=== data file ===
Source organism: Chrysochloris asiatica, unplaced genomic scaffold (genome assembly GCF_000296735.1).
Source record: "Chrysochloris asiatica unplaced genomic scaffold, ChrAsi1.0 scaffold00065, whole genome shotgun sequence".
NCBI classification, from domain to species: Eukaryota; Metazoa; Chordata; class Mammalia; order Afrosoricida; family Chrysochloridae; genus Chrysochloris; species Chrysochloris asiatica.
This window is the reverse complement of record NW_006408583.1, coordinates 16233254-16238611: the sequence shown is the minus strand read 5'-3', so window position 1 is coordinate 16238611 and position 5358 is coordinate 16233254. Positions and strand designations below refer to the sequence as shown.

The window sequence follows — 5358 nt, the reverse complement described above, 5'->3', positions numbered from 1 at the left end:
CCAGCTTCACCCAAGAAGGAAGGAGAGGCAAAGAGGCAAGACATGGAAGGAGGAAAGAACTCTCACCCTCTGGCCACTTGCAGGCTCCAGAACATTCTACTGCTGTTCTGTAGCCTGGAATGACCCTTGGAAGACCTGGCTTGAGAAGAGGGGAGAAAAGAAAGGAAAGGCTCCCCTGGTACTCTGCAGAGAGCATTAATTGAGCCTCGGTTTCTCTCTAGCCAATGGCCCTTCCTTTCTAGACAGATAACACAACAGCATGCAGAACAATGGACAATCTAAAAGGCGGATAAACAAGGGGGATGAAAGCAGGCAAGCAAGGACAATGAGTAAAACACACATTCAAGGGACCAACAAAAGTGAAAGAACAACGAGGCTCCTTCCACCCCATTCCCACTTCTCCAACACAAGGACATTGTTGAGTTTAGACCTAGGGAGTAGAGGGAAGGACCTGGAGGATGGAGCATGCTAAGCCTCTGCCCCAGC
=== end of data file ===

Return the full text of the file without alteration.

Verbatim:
Source organism: Chrysochloris asiatica, unplaced genomic scaffold (genome assembly GCF_000296735.1).
Source record: "Chrysochloris asiatica unplaced genomic scaffold, ChrAsi1.0 scaffold00065, whole genome shotgun sequence".
NCBI classification, from domain to species: Eukaryota; Metazoa; Chordata; class Mammalia; order Afrosoricida; family Chrysochloridae; genus Chrysochloris; species Chrysochloris asiatica.
This window is the reverse complement of record NW_006408583.1, coordinates 16233254-16238611: the sequence shown is the minus strand read 5'-3', so window position 1 is coordinate 16238611 and position 5358 is coordinate 16233254. Positions and strand designations below refer to the sequence as shown.

The window sequence follows — 5358 nt, the reverse complement described above, 5'->3', positions numbered from 1 at the left end:
CCAGCTTCACCCAAGAAGGAAGGAGAGGCAAAGAGGCAAGACATGGAAGGAGGAAAGAACTCTCACCCTCTGGCCACTTGCAGGCTCCAGAACATTCTACTGCTGTTCTGTAGCCTGGAATGACCCTTGGAAGACCTGGCTTGAGAAGAGGGGAGAAAAGAAAGGAAAGGCTCCCCTGGTACTCTGCAGAGAGCATTAATTGAGCCTCGGTTTCTCTCTAGCCAATGGCCCTTCCTTTCTAGACAGATAACACAACAGCATGCAGAACAATGGACAATCTAAAAGGCGGATAAACAAGGGGGATGAAAGCAGGCAAGCAAGGACAATGAGTAAAACACACATTCAAGGGACCAACAAAAGTGAAAGAACAACGAGGCTCCTTCCACCCCATTCCCACTTCTCCAACACAAGGACATTGTTGAGTTTAGACCTAGGGAGTAGAGGGAAGGACCTGGAGGATGGAGCATGCTAAGCCTCTGCCCCAGC